On Friday, CCIA, which operates Patent Progress, filed an amicus brief in the en banc rehearing of CLS Bank v. Alice Corporation in the Court of Appeals for the See CAFC. CCIA’s brief focused mostly on the first question presented:
What test should the court adopt to determine whether a computer-implemented invention is a patent ineligible ‘abstract idea’; and when, if ever, does the presence of a computer in a claim lend patent eligibility to an otherwise patent-ineligible idea?
The CCIA brief explained that, particularly in the wake of the Supreme Court’s recent decision in Mayo v. Prometheus, the Federal Court should provide helpful guidance on the limits of Eligible to be patented. To be patent-eligible, an invention must fall into the categories listed in 35 U.S.C. § 101 (i.e., process, machine, manufacture, or composition of matter) and cannot be an abstract idea or a law of nature. subject matter; patents should not be granted on abstract ideas, like the ones at issue in this case. Matt Schruers (who was the named attorney on the brief and co-authored it with Brian Kahin) recently discussed the concept of abstract patents in a great blog post.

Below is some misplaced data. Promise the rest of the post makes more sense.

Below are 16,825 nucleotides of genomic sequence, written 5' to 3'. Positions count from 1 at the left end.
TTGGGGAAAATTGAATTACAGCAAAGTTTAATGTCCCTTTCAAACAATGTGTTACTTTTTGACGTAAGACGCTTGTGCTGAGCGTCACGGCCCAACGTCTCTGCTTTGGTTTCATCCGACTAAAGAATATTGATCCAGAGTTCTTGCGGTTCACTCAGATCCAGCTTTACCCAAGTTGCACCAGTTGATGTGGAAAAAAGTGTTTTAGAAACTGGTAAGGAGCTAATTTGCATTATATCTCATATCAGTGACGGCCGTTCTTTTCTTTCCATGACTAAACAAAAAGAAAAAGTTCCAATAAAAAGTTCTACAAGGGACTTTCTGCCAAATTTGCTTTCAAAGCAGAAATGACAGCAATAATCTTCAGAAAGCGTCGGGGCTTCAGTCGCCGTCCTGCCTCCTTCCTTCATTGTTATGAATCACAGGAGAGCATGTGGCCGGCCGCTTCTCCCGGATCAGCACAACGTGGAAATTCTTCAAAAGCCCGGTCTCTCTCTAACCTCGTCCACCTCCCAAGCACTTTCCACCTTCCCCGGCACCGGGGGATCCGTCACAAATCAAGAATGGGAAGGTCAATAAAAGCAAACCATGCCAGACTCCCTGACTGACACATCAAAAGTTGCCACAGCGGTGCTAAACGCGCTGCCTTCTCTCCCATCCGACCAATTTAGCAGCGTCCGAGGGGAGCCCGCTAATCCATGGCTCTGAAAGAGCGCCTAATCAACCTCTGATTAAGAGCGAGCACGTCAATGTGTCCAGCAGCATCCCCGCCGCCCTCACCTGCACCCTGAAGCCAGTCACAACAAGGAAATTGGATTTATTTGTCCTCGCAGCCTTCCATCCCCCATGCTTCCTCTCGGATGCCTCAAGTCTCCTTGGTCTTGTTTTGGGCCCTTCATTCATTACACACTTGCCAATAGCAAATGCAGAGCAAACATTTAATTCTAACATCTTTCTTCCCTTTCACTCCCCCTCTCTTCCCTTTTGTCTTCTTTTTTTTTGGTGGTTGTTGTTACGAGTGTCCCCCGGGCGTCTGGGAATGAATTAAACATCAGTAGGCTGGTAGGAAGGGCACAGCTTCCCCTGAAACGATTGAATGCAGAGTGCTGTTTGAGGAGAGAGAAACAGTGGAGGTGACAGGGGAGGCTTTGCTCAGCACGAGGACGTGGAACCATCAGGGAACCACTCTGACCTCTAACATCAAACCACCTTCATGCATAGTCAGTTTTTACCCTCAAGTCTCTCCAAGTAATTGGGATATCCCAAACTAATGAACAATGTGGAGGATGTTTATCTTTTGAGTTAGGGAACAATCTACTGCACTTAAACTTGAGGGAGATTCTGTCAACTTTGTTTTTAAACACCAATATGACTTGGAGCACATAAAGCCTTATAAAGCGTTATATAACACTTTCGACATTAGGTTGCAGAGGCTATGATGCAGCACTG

While Congress has enacted a patent system, it has done so against an implicit understanding that our economy and society is based on the principle of free markets and unfettered competition. The complex and costly regime of privately enforced regulatory rights, subsidized by public funding of a judicial system, derogates from that principle in the name of innovation. Accordingly, the patent system must be justified by whether it works to support innovation.
We at Patent Progress think that the patent system can do a better job of supporting innovation, and we are encouraged that the See CAFC is rehearing this case. We support common-sense patent reforms coming from the courts and Congress.